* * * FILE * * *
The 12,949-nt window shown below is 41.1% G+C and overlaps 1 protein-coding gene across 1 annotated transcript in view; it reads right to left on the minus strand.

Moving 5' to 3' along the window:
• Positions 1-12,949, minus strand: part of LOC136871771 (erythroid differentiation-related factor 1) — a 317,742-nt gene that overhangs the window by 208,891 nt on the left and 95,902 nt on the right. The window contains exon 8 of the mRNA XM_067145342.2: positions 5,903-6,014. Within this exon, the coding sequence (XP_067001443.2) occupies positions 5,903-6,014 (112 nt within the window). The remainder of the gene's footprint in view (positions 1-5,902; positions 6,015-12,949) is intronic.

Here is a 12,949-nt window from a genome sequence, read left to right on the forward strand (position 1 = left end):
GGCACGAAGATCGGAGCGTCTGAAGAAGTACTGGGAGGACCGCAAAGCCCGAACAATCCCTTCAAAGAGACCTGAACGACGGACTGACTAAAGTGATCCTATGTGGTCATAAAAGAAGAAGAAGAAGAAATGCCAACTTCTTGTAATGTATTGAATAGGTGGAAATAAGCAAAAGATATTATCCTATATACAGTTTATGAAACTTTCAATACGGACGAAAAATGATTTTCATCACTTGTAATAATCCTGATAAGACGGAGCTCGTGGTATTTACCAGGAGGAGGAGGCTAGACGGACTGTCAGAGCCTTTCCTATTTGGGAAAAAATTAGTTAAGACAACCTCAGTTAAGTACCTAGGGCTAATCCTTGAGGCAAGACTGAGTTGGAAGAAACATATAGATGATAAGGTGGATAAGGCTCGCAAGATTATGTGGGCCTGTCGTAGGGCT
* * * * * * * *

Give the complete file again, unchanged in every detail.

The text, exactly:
The 12,949-nt window shown below is 41.1% G+C and overlaps 1 protein-coding gene across 1 annotated transcript in view; it reads right to left on the minus strand.

Moving 5' to 3' along the window:
• Positions 1-12,949, minus strand: part of LOC136871771 (erythroid differentiation-related factor 1) — a 317,742-nt gene that overhangs the window by 208,891 nt on the left and 95,902 nt on the right. The window contains exon 8 of the mRNA XM_067145342.2: positions 5,903-6,014. Within this exon, the coding sequence (XP_067001443.2) occupies positions 5,903-6,014 (112 nt within the window). The remainder of the gene's footprint in view (positions 1-5,902; positions 6,015-12,949) is intronic.

Here is a 12,949-nt window from a genome sequence, read left to right on the forward strand (position 1 = left end):
GGCACGAAGATCGGAGCGTCTGAAGAAGTACTGGGAGGACCGCAAAGCCCGAACAATCCCTTCAAAGAGACCTGAACGACGGACTGACTAAAGTGATCCTATGTGGTCATAAAAGAAGAAGAAGAAGAAATGCCAACTTCTTGTAATGTATTGAATAGGTGGAAATAAGCAAAAGATATTATCCTATATACAGTTTATGAAACTTTCAATACGGACGAAAAATGATTTTCATCACTTGTAATAATCCTGATAAGACGGAGCTCGTGGTATTTACCAGGAGGAGGAGGCTAGACGGACTGTCAGAGCCTTTCCTATTTGGGAAAAAATTAGTTAAGACAACCTCAGTTAAGTACCTAGGGCTAATCCTTGAGGCAAGACTGAGTTGGAAGAAACATATAGATGATAAGGTGGATAAGGCTCGCAAGATTATGTGGGCCTGTCGTAGGGCT